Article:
Let’s look at the same example above written using RxAlamoFire an Rx compatible version of AlamoFire.

class Get {
   let sessionManager = SessionManager.default
        _ = sessionManager.rx.request(.get, "https://jsonplaceholder.typicode.com/todos/1", parameters: nil, encoding: URLEncoding.default, headers: nil)
            .json()
            .observeOn(MainScheduler.instance)
            .subscribe(onNext: { (response) in
                    print(response)
            }, onError: { (error) in
                print(error.localizedDescription)
            }, onCompleted: {
                
            })
}
view rawget.swift hosted with ❤ by GitHub

As you can see there isn’t a huge difference in the number of lines in the code, however where there is a big difference is in the level of control and the extendability of the code.

The first few lines are pretty standard for any HTTP request, we create a manager, we define the URI of the request, the HTTPMethod, encoding etc. Nothing new here.

The differences are in the latter part of the command where we can see an observeOn parameter and three blocks wrapped in a subscribe parameter.

observeOn

No messing around creating threads or managing them, we simply tell the Observer where to run, in this case the MainScheduler. You can also use scheduleOn which tells the observable where to run.

subscribe

This is creating the observer which will watch the HTTP request.

onNext

This is called every time the Observable (the HTTP request) emits something. As this is a single GET request it’ll only be called once in this instance. This is where we handle the data returned.

onError

Pretty self explanatory, if an error occurs this is triggered and allows us to handle the error.

onComplete

This is called once the Observable has emitted everything it’s ever going to emit and can be used to tidy things.

If we don’t need the onComplete or onError we can just drop them from the call thereby simplifying the code.

Show me the true power of ReactiveX

The real strengths of ReactiveX are demonstrated when you start to chain things together and also in the fact that ANYTHING can become an observable. You can take some legacy non RX code and wrap it up in an observable, thereby allowing the code to be used in an RX sequence with new code.

This allows us to chain observables together, each one returning its result to the next observable.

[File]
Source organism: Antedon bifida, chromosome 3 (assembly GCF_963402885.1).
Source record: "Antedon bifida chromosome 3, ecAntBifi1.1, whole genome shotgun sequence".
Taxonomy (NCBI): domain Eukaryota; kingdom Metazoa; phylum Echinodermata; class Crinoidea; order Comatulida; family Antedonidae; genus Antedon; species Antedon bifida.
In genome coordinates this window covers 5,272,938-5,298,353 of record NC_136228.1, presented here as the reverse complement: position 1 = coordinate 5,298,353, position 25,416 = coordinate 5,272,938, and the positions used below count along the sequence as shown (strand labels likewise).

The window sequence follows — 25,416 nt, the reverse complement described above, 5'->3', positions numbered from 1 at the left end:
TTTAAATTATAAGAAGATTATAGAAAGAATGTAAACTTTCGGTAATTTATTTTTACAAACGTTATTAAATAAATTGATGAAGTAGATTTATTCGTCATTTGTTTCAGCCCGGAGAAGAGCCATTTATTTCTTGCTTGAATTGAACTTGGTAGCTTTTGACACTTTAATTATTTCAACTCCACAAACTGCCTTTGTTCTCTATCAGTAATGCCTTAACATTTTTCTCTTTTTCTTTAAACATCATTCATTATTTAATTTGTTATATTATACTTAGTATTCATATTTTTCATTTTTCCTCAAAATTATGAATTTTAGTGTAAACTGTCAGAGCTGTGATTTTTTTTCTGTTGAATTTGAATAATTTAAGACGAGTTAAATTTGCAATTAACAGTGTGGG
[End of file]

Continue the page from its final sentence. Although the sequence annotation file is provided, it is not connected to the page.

We can filter, we can buffer, combine, process, merge all the responses into one, zip the responses of dozens of calls together in sequence. ReactiveX has dozens of operators to allow you to manipulate your observables in pretty much any way imaginable.

It’s also available for a whole host of languages, Java, Swift, Groovy, Javascript, Go, .Net, pretty much every major language has some kind of support.

The community is extensive and many large firms are using it.

That sounds great, what’s the catch?

Part of it is a mindset change for someone who is more used to the old ways of doing things. Understanding the basic pattern is pretty simple but it can get very complicated very quickly and although the observable sequences can look very neat and pretty they can be quite difficult to follow if you don’t know your flatMaps from your zips and your merges from your maps.

One of the biggest issues I had and continue to do so is the documentation. There are currently about 70 different operators to choose from and this can be extremely intimidating to a developer new to the framework in choosing which is appropriate. Not every operator is available for every language and in many cases the command and/or the syntax are completely different.

This would make it tricky enough to get used to but in many cases you find the command you think you need, find the language variation you want, hit the link expecting to get some documentation only to find TBD which is not exactly helpful!

So is RX for everyone? Well, possibly is the real answer I’m afraid! If you stick to the basic operators and use them selectively it can be extremely useful but mastering it and making full use of the myriad of options can at times be far more time consuming than the payoff in the end. I’ve had several times where I’ve been trying to force the use of RX when in fact using more standard code would have been much more simple and taken far less time (due to familiarity and documentation). Alternatively if you’re the kind who’s prepared to delve into the many options and experiment you can achieve some pretty incredible results and do some extremely powerful data transformations with very few lines of code.

I’ve certainly not covered everything here and there’s way more to cover which I might well pick up at a later date. Look forward to hearing others experiences and learnings from using ReactiveX.

Dave Cumming